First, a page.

phishing

Cybercriminals are constantly evolving their tax theft tactics and tricks.
Unknown hackers created a fake login page to try to gather usernames and passwords.
Phishing emails may not be aimed at stealing your personally identifiable information or planting malware on your computer
As I detail in my book, Swiped: How to Protect Yourself in a World Full of Scammers, Phishers, and Identity Thieves, there
Every year I dedicate a column to the scams of the holiday season, and every year the roundup gets bounced around the internet -- all too often among friends who've been scammed.
Digital hygiene isn't much different from any other kind, but in the same way parents pass on common sense advice to wash your hands frequently during cold and flu season, it's crucial to learn about your various exposures and how to spot trouble when it happens.
If it is new to you, you might just hesitate and wonder what's the catch. For your kids -- digital natives that they are -- nothing new is suspect. It's expected.
Whilst financial crime threats are growing, companies are still lagging behind when it comes security.
Phishing attacks succeed or fail depending on a number of factors, but the main one is the target's distraction level. Kids are not always the most mindful among us. This makes them targets for phishing scams.
In its simplest form, phishing is the practice of sending a link via email or text or embedding a link on a website that, when clicked, downloads malware onto the user's device as well as any other devices that are connected to the same network. From there, any number of things can happen.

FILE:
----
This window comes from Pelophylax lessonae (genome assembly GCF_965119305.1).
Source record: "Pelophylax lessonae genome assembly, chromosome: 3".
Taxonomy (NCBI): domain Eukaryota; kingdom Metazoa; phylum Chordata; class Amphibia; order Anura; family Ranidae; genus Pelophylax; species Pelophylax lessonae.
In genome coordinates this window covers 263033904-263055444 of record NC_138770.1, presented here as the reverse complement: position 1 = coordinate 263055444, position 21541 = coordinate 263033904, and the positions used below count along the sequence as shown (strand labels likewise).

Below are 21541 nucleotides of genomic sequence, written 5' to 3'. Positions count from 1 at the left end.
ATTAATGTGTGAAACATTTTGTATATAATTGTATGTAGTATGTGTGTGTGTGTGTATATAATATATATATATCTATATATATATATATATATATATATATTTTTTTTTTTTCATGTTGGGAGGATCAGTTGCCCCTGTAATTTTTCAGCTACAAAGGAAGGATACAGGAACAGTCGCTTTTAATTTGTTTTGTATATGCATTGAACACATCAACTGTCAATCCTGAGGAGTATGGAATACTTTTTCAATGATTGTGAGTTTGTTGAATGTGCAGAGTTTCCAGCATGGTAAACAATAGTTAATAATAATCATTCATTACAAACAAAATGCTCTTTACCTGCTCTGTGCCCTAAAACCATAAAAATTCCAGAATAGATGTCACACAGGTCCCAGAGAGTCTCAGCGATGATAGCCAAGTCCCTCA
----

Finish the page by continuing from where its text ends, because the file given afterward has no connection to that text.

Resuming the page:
What are they doing about it? Despite these heightened concerns about hacking, user behavior does not seem to align with
To be fair, though, phishers are becoming more sophisticated. The supposed Nigerian prince who wants to give you $50 million
If you're protecting important personal accounts with nothing more than a few security questions, it may be time for an upgrade.
Don't get duped.
$500 Billion is the estimated cost of cybercrime as of 2015 based on various reports. How does that affect business and what fears and opportunities that it present for tomorrow? Let's take a different perspective.
Today, a tweet, a post, or a blog is enough to alert millions in seconds of a dreadful restaurant, an unsafe toy, or a polluting car company. We can share our market experiences in real time. This narrows the space for phishing.
Few things cause more concern than a letter in the mail from the Internal Revenue Service (IRS). Though the agency sends out letters or notices for many reasons, identity theft is one of the fastest-growing issues for the IRS.
Unethical abuse of communication is not new. The rabbinic scholar, Rabbeinu Gershom, lived a thousand years ago and was considered one of the earliest and greatest scholars of the Ashkenazi Jewish community.
The latest greatest swindlers in the cybercrime racket know you're onto their digital three-card monte, and they've made a few adjustments, putting yet another wrinkle in the corporate-hacking game by targeting top-level employees for major profits.
What happens next probably won't surprise you: The hacker tries try to get money from an account's contact list. They send